Saturday, March 21, 2009

The Virgin of Guadalupe of Mission San Diego de Alcala


Soon after the Miami Valley issued the Southwest challenge, I went to San Diego and toured the beautiful mission there. In a small niche towards the front of the sanctuary sits a beautiful carving of the Virgin of Guadalupe. I lived in New Mexico, and the story of this localized icon has always been compelling to me, so I decided to use this image as the source of my January 12x12 spiritual challenge quilt.

I've used many of the common tropes used for the Virgin's presentation. She is often pictured in a way that looks as if she's standing on Juan Diego, but notice that his arms are outstretched as if he's lifting up his cloak with the vision of her on the back. Her gown is cut from a fabric that depicts roses in full bloom, like the flowers he brought to the bishop. The rays of light coming from around her are also traditional, as is the blue robe. Some other visions of Mary have her wearing the celestial robe, and I've duplicated that here.

I've added other images, too. The top quiltlet is of the ocotillo. This thorny native to the Mexican and American Southwest deserts sprout lush red blooms after rainfall. It's one of my favorite desert plants, and it's the most exuberant red bloomer in the desert, a reference to the roses Juan Diego brought to the bishop and to the crown of thorns. The next quiltlet is the bell tower at the Mission San Diego de Alcala. The third quiltlet from the top is the Virgin standing in a field of grain to symbolize how her gift of faith to the indigenous people also provided sustenance for their bodies. The lowest quiltlet is a bit of a reference to the goddess faiths around the world. Many see the Virgin of Guadalupe as a syncretic link between the new religion offered by the Catholic Spaniards and the female deities of the old indigenous religions of Mexico and the Aztecs.

More about the Virgin of Guadalupe

Wikipedia describes the Catholic accounts of the miracles like this: " According to official Catholic accounts of the Guadalupan apparitions, during a walk from his home village to Mexico City early on the morning of December 9, 1531,[1] Juan Diego saw a vision of a young girl of fifteen to sixteen, surrounded by light. This event occurred on the slopes of the Hill of Tepeyac. Speaking in the local language of Nahuatl, the Lady asked for a church to be built at that site in her honor. From her words, Juan Diego recognised her as the Virgin Mary. When he told his story to the Spanish bishop, Fray Juan de Zumárraga, the bishop asked him to return and ask the lady for a miraculous sign to prove her claim. The Virgin then asked Juan Diego to gather some flowers from the top of Tepeyac Hill, even though it was winter when no flowers bloomed. He found there Castilian roses (which were of the Bishop's native home, but not indigenous to Tepeyac). He gathered them, and the Virgin herself re-arranged them in his tilma, or peasant cloak. When Juan Diego presented the roses to Zumárraga, the image of the Virgin of Guadalupe miraculously appeared imprinted on the cloth of Diego's tilma."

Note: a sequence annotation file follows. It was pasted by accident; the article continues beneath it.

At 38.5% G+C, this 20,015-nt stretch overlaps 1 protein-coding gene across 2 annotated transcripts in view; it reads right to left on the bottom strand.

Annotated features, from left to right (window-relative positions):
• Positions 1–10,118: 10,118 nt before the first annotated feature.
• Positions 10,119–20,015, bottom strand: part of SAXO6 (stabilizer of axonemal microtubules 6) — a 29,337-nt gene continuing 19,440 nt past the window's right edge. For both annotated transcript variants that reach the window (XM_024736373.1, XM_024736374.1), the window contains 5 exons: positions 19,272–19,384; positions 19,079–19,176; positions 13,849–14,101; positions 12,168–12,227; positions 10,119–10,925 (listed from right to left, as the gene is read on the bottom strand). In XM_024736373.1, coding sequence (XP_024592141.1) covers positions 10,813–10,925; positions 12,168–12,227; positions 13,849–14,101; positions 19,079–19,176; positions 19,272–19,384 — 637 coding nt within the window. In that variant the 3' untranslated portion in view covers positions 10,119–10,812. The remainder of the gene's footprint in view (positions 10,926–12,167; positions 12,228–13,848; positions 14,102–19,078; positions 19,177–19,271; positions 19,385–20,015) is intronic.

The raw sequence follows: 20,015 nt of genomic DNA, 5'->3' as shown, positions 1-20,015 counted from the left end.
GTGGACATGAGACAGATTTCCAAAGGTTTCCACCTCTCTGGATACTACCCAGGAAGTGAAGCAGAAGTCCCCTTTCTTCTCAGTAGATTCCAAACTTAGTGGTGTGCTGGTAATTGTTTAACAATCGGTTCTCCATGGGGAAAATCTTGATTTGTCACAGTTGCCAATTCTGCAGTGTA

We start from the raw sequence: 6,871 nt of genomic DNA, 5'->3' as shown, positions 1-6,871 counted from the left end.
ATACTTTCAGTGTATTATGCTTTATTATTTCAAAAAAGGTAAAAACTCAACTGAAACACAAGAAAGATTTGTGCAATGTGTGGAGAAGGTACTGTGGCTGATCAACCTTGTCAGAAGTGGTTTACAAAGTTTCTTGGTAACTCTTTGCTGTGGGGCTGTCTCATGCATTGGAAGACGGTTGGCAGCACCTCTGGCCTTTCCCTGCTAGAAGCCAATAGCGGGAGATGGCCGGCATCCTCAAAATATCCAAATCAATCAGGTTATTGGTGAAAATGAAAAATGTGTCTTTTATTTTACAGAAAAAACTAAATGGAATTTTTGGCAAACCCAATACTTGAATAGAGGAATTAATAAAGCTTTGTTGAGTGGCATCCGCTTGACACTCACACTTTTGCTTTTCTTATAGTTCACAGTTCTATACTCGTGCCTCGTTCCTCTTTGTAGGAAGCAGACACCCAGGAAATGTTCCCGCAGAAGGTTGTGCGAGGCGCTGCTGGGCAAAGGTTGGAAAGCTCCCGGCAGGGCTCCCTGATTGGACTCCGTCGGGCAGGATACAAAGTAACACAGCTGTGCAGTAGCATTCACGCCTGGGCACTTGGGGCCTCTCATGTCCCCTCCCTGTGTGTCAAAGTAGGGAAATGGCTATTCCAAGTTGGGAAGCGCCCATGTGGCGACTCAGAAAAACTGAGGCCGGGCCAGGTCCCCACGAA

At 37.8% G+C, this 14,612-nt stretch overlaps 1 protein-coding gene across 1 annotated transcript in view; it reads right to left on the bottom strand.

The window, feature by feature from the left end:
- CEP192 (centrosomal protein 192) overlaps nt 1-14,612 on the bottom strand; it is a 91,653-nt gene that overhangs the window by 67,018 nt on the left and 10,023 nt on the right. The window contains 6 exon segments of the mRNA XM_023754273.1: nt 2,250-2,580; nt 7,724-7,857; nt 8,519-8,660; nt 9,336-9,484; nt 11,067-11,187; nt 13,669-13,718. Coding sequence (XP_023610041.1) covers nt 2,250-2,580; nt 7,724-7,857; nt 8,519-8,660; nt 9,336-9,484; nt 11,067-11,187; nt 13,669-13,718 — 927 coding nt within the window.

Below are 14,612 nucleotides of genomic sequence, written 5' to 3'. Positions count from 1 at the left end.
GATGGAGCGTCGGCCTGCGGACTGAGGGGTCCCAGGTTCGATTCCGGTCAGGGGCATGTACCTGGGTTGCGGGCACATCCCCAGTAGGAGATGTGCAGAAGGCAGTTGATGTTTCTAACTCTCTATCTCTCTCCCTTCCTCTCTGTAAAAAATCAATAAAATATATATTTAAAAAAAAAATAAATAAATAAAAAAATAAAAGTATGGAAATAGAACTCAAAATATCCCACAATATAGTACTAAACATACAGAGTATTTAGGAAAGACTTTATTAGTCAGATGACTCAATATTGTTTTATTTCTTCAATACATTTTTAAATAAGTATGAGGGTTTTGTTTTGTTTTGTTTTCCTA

That's the church version, the local version holds that because Juan Diego saw her and because she closely resembled the Mexican goddess Toantzin and/or an Aztec goddess, the new religion was made more palatable to the indigenous population. This similarity drew indigenous people to the church and thus saved their lives, insuring food and medicine from the monks.

No matter the true story, to me the Virgin of Guadalupe represents God making God known to people in a way that they can accept and identify with. It is an image of compassion and love. And it is an image of service. I wonder how many people feel God's hand in their lives or view miracles and never talk about it for fear that they might be called crazy. But Juan Diego, a child, was willing to serve his people by telling the truth of what he saw, and I can't help but think that his courage saved a number of lives.

2 comments:

PeggySue said...

Very nice! I enjoyed reading the history of the imagery. I particularly like the 4 mini quilts, they add a unique dimension, visually and contextually. The red lines pull it together well. I read your QA post and smiled, I know the frustration from being stuck until I work something out! My muse is quite demanding.

LaughingLG said...

Thank you. I had a lot of fun doing the mini-quilts and it was a new direction for me. I'm glad you thought it was integrated.